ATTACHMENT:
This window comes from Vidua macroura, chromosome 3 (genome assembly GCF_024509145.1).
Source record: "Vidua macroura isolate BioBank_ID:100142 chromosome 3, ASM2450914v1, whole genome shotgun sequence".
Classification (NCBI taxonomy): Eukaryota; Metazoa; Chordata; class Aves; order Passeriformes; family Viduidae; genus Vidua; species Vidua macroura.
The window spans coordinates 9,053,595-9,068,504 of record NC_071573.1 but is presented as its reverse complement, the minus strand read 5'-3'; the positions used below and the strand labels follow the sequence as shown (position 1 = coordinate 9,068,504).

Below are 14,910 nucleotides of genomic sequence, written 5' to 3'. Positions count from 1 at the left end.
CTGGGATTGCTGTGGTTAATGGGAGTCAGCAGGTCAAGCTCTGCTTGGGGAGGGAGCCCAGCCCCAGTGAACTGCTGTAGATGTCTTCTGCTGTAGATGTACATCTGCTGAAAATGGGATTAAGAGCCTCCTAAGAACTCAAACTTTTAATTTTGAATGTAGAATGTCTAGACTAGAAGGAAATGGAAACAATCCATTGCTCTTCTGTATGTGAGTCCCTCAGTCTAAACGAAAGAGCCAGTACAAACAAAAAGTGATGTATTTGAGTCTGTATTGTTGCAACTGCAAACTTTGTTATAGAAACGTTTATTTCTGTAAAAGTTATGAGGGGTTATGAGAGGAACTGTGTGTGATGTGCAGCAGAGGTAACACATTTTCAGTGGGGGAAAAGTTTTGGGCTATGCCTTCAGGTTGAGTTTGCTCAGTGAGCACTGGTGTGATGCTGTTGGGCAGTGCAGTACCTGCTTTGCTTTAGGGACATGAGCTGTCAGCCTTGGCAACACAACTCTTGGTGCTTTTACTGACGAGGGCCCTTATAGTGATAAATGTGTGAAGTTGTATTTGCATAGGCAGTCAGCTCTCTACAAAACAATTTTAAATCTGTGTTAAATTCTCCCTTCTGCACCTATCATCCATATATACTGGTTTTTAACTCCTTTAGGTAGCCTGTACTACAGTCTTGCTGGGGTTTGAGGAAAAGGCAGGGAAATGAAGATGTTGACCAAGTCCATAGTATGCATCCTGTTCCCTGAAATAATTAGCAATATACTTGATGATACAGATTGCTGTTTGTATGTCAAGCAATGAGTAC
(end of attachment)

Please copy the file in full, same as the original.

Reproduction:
This window comes from Vidua macroura, chromosome 3 (genome assembly GCF_024509145.1).
Source record: "Vidua macroura isolate BioBank_ID:100142 chromosome 3, ASM2450914v1, whole genome shotgun sequence".
Classification (NCBI taxonomy): Eukaryota; Metazoa; Chordata; class Aves; order Passeriformes; family Viduidae; genus Vidua; species Vidua macroura.
The window spans coordinates 9,053,595-9,068,504 of record NC_071573.1 but is presented as its reverse complement, the minus strand read 5'-3'; the positions used below and the strand labels follow the sequence as shown (position 1 = coordinate 9,068,504).

Below are 14,910 nucleotides of genomic sequence, written 5' to 3'. Positions count from 1 at the left end.
CTGGGATTGCTGTGGTTAATGGGAGTCAGCAGGTCAAGCTCTGCTTGGGGAGGGAGCCCAGCCCCAGTGAACTGCTGTAGATGTCTTCTGCTGTAGATGTACATCTGCTGAAAATGGGATTAAGAGCCTCCTAAGAACTCAAACTTTTAATTTTGAATGTAGAATGTCTAGACTAGAAGGAAATGGAAACAATCCATTGCTCTTCTGTATGTGAGTCCCTCAGTCTAAACGAAAGAGCCAGTACAAACAAAAAGTGATGTATTTGAGTCTGTATTGTTGCAACTGCAAACTTTGTTATAGAAACGTTTATTTCTGTAAAAGTTATGAGGGGTTATGAGAGGAACTGTGTGTGATGTGCAGCAGAGGTAACACATTTTCAGTGGGGGAAAAGTTTTGGGCTATGCCTTCAGGTTGAGTTTGCTCAGTGAGCACTGGTGTGATGCTGTTGGGCAGTGCAGTACCTGCTTTGCTTTAGGGACATGAGCTGTCAGCCTTGGCAACACAACTCTTGGTGCTTTTACTGACGAGGGCCCTTATAGTGATAAATGTGTGAAGTTGTATTTGCATAGGCAGTCAGCTCTCTACAAAACAATTTTAAATCTGTGTTAAATTCTCCCTTCTGCACCTATCATCCATATATACTGGTTTTTAACTCCTTTAGGTAGCCTGTACTACAGTCTTGCTGGGGTTTGAGGAAAAGGCAGGGAAATGAAGATGTTGACCAAGTCCATAGTATGCATCCTGTTCCCTGAAATAATTAGCAATATACTTGATGATACAGATTGCTGTTTGTATGTCAAGCAATGAGTAC